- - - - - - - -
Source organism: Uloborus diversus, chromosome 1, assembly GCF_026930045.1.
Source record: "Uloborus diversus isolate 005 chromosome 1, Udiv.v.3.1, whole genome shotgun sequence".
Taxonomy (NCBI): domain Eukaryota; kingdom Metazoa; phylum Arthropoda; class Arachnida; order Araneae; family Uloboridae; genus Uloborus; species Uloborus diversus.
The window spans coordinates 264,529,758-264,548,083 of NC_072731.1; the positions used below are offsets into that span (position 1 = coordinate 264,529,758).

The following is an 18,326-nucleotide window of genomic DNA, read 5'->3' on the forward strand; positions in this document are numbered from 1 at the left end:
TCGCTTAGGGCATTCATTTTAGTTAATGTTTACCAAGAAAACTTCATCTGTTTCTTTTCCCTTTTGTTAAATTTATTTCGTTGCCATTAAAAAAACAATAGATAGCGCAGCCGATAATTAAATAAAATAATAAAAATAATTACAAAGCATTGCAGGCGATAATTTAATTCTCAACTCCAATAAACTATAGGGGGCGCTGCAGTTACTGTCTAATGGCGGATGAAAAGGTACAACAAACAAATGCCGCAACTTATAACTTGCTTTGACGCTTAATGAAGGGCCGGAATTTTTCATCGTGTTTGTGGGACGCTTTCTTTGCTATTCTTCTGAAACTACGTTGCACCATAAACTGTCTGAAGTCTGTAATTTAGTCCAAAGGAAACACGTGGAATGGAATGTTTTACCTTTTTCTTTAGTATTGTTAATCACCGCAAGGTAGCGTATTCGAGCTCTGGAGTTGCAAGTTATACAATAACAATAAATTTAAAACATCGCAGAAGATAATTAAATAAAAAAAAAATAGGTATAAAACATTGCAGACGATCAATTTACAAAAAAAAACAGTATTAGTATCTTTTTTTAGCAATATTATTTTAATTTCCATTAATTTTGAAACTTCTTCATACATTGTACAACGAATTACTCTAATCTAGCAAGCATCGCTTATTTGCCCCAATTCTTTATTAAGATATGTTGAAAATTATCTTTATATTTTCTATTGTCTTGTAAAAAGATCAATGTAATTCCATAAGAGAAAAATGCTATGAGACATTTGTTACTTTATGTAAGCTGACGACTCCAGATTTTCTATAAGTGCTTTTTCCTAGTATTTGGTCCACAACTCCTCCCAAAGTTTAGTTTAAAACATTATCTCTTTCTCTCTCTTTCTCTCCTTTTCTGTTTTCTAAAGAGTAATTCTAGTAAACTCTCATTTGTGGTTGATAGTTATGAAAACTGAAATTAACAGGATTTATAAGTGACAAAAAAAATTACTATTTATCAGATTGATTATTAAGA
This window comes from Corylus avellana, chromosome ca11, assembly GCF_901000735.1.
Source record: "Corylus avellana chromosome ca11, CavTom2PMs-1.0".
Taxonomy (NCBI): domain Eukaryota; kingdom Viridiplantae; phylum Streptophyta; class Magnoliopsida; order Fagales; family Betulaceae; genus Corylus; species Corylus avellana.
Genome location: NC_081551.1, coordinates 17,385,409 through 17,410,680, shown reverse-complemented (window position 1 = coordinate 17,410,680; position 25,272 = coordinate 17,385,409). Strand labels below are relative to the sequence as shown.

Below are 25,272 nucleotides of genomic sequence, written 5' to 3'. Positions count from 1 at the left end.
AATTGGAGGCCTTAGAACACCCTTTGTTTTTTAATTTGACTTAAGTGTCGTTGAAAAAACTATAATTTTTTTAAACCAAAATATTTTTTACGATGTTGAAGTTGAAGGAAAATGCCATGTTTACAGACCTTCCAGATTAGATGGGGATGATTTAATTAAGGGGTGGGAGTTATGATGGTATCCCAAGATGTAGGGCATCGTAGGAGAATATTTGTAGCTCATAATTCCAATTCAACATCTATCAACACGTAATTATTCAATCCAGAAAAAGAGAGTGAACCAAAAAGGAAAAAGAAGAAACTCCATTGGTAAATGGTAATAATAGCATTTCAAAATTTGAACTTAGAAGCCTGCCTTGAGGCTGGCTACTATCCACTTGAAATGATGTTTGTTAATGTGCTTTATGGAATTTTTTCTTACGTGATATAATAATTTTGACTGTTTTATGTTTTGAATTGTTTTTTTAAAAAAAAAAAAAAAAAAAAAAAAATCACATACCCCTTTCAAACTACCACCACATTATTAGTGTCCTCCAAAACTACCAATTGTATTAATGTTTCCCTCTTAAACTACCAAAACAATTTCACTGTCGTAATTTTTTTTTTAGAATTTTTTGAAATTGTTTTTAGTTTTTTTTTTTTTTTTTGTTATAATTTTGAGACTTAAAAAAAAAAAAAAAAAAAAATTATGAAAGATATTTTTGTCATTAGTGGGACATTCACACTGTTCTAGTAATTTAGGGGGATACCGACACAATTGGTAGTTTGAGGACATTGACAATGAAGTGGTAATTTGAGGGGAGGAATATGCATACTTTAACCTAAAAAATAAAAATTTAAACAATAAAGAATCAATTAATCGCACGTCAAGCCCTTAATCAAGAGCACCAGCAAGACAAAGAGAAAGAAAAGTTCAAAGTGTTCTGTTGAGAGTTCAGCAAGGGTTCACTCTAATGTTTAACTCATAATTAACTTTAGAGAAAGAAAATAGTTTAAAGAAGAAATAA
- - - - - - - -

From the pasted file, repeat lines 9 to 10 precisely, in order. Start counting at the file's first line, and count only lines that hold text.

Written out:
Taxonomy (NCBI): domain Eukaryota; kingdom Viridiplantae; phylum Streptophyta; class Magnoliopsida; order Fagales; family Betulaceae; genus Corylus; species Corylus avellana.
Genome location: NC_081551.1, coordinates 17,385,409 through 17,410,680, shown reverse-complemented (window position 1 = coordinate 17,410,680; position 25,272 = coordinate 17,385,409). Strand labels below are relative to the sequence as shown.